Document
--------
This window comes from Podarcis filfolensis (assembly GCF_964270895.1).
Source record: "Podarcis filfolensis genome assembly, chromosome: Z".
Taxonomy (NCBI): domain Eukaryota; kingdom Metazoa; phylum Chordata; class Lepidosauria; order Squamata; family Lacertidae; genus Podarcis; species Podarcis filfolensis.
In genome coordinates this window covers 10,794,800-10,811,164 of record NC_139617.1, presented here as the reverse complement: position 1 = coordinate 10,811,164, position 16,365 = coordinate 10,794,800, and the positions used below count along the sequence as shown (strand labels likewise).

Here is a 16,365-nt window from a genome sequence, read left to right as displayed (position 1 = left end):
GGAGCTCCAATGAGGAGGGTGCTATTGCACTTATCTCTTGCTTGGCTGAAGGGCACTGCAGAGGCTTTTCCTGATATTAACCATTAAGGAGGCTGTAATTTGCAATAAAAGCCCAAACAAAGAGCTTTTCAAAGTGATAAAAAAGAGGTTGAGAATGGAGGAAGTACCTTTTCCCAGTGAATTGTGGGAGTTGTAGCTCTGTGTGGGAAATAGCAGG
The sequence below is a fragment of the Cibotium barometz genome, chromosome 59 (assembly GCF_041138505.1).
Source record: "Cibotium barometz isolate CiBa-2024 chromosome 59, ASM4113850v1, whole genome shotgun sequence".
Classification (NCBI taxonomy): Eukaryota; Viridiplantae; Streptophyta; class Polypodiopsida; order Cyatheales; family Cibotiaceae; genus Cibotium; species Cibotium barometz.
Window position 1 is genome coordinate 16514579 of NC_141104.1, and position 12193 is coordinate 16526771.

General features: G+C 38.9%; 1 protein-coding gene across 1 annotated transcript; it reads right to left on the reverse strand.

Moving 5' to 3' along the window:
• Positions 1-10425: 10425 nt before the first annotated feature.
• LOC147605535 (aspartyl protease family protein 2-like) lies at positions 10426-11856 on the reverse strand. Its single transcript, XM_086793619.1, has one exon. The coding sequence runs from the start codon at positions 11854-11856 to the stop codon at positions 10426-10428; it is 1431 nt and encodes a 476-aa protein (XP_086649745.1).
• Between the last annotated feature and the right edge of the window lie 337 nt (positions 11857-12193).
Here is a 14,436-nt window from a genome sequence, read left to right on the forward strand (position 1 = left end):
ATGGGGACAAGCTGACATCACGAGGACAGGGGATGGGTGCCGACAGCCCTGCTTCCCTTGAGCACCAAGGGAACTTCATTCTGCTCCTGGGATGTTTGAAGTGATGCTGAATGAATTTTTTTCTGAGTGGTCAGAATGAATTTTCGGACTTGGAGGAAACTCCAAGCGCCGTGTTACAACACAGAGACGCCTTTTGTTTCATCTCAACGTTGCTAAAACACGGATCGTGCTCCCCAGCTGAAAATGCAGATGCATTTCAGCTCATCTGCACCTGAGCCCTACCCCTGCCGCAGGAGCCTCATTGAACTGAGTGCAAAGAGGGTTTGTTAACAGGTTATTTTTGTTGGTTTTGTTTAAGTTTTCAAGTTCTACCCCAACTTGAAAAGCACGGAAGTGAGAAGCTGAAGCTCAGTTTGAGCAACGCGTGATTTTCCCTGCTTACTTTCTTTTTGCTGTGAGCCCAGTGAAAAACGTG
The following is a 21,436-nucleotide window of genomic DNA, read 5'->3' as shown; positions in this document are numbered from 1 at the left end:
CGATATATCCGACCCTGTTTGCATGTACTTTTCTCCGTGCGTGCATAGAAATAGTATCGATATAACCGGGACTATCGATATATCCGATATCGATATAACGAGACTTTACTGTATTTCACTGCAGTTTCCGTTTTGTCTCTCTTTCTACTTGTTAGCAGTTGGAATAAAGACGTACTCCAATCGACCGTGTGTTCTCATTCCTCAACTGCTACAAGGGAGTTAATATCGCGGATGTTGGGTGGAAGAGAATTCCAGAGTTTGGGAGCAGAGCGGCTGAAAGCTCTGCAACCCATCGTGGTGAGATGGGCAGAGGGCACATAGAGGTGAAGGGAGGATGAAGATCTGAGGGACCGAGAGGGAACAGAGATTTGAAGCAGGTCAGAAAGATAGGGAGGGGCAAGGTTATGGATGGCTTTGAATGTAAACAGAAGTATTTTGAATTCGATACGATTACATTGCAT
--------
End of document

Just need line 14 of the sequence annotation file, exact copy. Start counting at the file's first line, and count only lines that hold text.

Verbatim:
• LOC147605535 (aspartyl protease family protein 2-like) lies at positions 10426-11856 on the reverse strand. Its single transcript, XM_086793619.1, has one exon. The coding sequence runs from the start codon at positions 11854-11856 to the stop codon at positions 10426-10428; it is 1431 nt and encodes a 476-aa protein (XP_086649745.1).